The Corinthian football club of the nineteenth century, so the story goes, was so staunch in its commitment to the spirit of amateur fair play, that when an own goal was scored by one of their opponents, they would immediately reciprocate the gesture by scoring one of their own. Penalties for them were anathema, missing them deliberately. And they refused to join the Football League or compete in the FA Cup for years because their founding rules stated that players were forbidden to “compete for any challenge cup or prizes of any description.” My, how the times have a-changed…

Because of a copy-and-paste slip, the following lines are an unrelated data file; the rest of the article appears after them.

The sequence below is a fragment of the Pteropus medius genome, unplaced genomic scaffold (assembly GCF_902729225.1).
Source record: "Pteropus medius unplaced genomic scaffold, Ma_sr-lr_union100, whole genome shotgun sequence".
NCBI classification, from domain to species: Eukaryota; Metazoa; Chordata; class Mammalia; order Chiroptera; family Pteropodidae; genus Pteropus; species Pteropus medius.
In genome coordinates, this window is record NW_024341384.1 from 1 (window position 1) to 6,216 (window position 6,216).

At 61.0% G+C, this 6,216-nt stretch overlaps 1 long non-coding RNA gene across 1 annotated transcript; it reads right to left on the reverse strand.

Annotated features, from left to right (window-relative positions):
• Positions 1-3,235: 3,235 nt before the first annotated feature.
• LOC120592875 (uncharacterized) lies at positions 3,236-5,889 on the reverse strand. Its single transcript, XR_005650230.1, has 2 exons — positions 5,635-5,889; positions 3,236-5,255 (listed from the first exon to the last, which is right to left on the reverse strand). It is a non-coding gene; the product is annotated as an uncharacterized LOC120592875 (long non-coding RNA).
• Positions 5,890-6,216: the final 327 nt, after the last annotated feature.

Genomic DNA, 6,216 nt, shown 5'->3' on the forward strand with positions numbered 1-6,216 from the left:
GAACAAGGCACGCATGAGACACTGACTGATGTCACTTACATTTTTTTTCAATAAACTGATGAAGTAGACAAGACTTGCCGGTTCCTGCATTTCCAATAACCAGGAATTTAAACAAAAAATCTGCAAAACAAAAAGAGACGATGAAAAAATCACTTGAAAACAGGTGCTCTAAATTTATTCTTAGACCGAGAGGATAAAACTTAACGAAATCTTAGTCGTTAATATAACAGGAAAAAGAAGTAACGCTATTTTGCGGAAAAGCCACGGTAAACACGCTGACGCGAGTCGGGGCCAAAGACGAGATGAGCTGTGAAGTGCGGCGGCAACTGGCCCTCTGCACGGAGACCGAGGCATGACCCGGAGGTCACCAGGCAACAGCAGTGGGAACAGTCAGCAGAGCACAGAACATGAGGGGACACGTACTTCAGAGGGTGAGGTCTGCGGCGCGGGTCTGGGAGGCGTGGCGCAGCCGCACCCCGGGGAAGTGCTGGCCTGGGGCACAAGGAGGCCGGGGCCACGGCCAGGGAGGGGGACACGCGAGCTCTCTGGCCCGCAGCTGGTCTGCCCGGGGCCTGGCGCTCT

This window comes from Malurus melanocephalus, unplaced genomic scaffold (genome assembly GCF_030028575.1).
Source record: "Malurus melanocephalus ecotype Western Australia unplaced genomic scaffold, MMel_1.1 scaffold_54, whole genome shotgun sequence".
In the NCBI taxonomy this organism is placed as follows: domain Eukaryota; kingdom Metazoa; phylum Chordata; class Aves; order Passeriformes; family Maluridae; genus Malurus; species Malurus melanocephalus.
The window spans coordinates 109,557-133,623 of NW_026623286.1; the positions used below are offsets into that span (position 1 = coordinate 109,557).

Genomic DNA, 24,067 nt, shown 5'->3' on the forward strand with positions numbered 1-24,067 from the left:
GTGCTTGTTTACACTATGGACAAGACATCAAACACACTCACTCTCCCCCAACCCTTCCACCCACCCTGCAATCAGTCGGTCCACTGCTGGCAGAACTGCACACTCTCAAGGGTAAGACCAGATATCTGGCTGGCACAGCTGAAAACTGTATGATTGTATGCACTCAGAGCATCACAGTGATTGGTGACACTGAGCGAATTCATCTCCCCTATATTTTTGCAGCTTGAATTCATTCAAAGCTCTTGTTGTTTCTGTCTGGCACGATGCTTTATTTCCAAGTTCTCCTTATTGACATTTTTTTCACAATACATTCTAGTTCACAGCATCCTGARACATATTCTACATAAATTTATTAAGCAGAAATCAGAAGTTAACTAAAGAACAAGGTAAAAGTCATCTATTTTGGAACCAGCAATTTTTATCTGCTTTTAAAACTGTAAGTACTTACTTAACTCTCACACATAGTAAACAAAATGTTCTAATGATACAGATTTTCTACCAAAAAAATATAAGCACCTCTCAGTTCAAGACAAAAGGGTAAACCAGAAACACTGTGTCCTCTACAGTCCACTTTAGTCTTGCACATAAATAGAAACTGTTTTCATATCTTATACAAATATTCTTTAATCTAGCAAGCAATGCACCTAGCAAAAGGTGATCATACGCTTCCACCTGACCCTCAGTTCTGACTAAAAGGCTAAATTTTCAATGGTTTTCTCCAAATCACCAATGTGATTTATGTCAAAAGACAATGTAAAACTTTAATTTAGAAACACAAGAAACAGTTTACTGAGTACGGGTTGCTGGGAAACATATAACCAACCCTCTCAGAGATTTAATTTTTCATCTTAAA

The fallout from Luis Suarez’s self-styled ‘Hand of God II’, which so cruelly denied Ghana a place in this year’s semi-final, has resulted in much gnashing and wailing in the world’s media and has rightfully or not tainted the perpetrator with the label of ‘cheat’ for the remainder of his career. However, in many respects, it is difficult to truly condemn the rationale behind Suarez’ instinctive reaction. If he had not put his arms in the air, the net would surely have bulged and the resulting Ghanaian celebrations would have provided this World Cup with one of its truly heart-lifting and memorable moments. If the hands had not obstructed the ball’s flight, then Uruguay would not have been left with an adequate amount of time with which to draw themselves level for a second time. What Suarez did was sacrifice his own personal glory for the good of the team by giving them a faint glimmer of hope that their World Cup ambitions would remain intact. The horror that befell Asamoah Gyan, however distressing that may have been, could have been avoided if he had kept his nerve (as he so remarkably did in the shoot-out) and despatched it with his usual aplomb (see childs-play). With that miss, Uruguay remained in the competition and on the balance of play, rightly so. However, distasteful his methods, the ensuing condemnation of Suarez seems to have been slightly overcooked. What would Gerrard have done in such a situation? Or Cannavaro? Or indeed, Gyan? Would the victors be so empathetic to the despair of their opponents?